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Old 05-19-2005, 05:43 AM
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Cape Fishing Crew Survives Boat Fire and Sinking

A Port of Cape May fishing crew was happy to see a familiar sight on Friday afternoon. Miles from home, with their boat on fire, another Cape May boat came to the rescue.

By Richard Degener



CAPE MAY — Tom McNulty Jr. woke to the sound of several people yelling “fire.”

It’s not something you want to wake up to on land. It’s really something you don’t want to hear on a wooden boat 45 miles from the nearest land.

There’s no place to run to escape. So McNulty, with bare feet and still in his underwear, did the next best thing on Friday afternoon. He ran to the fire to try and put it out.

“I ran down to the engine room and shot off a couple fire extinguishers, and then the smoke got to me,” said McNulty, speaking from his Middle Township home on Monday afternoon.

The Port of Cape May boat Eva Joy was fishing for scallops 126 miles from home, 45 miles southeast of Fire Island, N.Y., when the engine room ignited. It was probably caused by an electrical problem.

McNulty, who at just 23 is captain of the vessel owned by his father, Tom McNulty Sr., also of Middle Township, could not put it out.

The crew closed the hatches hoping to starve the fire of oxygen. It didn’t work. McNulty emptied the last of six fire extinguishers in the wheelhouse when smoke started pouring out of the console. He knew it was too late even before that.

“I went to the wheelhouse to get some personal belongings, my wallet and watch,” McNulty said. “I went through all the fire extinguishers and then I was helpless.”

While McNulty slept first mate Dave Wilburn, known as “Papa Smurf” on the boat since at 52 he is much older than the rest of the crew, was in charge. The 65-foot vessel, a wooden shrimp boat coated with fiberglass and converted to the lucrative scallop fishery, was on the third day of a seven-day trip. The fishing had been very good. The crew had to stop fishing several times just to process the catch, which isn’t usually the way scallop fishing works. Usually the scallops can all be shucked while the boat is dredging the bottom for the next haul.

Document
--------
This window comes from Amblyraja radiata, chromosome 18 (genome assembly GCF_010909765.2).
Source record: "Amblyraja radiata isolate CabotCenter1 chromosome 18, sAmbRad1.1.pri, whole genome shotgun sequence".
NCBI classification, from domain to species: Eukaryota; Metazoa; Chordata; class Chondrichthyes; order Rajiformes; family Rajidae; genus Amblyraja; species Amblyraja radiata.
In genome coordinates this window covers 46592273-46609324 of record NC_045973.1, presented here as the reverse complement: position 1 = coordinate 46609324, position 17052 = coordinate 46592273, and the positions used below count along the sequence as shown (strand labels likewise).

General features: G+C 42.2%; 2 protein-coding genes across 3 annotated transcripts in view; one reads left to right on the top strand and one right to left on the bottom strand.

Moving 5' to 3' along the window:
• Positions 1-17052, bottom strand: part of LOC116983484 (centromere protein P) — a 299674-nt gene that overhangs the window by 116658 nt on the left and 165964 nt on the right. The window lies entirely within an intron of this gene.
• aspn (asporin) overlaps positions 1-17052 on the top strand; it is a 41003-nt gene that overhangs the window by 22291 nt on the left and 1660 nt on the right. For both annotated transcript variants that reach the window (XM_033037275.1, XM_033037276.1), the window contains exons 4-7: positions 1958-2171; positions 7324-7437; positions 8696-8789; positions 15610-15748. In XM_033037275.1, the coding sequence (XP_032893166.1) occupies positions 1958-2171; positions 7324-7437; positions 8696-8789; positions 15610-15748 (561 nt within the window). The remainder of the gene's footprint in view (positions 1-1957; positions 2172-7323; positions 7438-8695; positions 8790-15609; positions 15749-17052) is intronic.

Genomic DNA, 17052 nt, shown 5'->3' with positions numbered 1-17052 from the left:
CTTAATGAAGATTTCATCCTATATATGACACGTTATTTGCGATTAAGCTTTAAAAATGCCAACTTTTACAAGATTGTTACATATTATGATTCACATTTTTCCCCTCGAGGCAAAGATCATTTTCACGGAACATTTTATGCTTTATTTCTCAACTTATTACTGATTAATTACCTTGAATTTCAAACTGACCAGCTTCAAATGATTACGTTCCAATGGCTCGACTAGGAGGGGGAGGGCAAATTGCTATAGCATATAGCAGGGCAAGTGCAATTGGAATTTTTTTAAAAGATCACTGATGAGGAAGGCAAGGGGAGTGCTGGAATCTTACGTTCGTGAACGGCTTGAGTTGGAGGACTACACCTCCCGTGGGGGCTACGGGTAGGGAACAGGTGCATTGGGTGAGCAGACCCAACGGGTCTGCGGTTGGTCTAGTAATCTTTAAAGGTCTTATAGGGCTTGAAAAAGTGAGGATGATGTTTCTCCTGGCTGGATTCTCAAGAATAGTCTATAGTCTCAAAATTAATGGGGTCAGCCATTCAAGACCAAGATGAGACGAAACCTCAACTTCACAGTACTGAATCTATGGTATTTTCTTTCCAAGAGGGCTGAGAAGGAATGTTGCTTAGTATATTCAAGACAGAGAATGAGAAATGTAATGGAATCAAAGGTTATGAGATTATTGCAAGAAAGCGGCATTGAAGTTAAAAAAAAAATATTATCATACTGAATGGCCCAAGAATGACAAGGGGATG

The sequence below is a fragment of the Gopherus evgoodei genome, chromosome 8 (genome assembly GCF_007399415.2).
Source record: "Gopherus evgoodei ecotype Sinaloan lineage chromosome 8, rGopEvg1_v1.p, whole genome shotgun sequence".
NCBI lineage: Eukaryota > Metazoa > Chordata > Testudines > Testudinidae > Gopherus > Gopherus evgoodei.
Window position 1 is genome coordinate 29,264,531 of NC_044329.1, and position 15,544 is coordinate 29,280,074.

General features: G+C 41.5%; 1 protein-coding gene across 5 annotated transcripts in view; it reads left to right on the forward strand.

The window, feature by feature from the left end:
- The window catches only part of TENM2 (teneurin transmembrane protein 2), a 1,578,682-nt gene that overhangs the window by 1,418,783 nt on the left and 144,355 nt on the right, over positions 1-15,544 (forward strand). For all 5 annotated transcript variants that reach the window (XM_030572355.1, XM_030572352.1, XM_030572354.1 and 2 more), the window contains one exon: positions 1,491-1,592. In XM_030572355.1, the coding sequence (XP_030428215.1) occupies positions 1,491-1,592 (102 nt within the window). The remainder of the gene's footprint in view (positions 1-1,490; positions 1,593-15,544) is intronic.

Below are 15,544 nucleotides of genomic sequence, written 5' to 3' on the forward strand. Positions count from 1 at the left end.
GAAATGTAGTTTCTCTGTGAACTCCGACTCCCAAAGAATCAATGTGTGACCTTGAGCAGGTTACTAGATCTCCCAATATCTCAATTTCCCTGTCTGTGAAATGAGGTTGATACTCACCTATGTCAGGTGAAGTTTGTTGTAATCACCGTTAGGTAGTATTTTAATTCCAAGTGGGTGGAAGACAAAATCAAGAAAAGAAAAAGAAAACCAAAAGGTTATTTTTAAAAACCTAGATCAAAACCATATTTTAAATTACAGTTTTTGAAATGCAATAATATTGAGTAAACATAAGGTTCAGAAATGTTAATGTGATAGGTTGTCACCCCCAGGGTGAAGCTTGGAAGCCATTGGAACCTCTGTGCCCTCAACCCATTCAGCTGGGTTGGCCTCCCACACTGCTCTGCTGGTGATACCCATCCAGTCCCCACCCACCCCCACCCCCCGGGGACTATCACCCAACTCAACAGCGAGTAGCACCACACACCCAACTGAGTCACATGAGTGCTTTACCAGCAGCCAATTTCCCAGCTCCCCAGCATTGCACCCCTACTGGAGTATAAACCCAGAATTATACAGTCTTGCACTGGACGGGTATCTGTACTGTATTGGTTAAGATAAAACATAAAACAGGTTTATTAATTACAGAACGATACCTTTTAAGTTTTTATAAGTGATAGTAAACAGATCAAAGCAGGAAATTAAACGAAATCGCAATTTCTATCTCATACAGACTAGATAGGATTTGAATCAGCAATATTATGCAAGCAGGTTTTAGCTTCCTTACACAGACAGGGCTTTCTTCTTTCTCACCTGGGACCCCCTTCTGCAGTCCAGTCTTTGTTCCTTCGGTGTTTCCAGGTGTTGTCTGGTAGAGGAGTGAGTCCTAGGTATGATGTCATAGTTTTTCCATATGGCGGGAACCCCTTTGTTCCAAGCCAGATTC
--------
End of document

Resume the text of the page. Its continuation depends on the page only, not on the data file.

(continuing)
McNulty had finished his shift and gone to bed. Tired from hard work, and oddly comforted by the roll of the boat, you get a deep sleep when working at sea. But somehow the mind is also subconsciously tuned to familiar sounds, like the whir of the engine, and anything out of place can quickly end that sleep.

McNulty was thinking on his feet right away. He knew the fire could take out the radio so right away a Mayday was broadcast. Fortunately, another Port of Cape May boat was fishing nearby. The Abracadabra, a boat owed by Jimmy Harris Sr., and captained by his son Jimmy Harris Jr., heard the call for help just before the radio went out.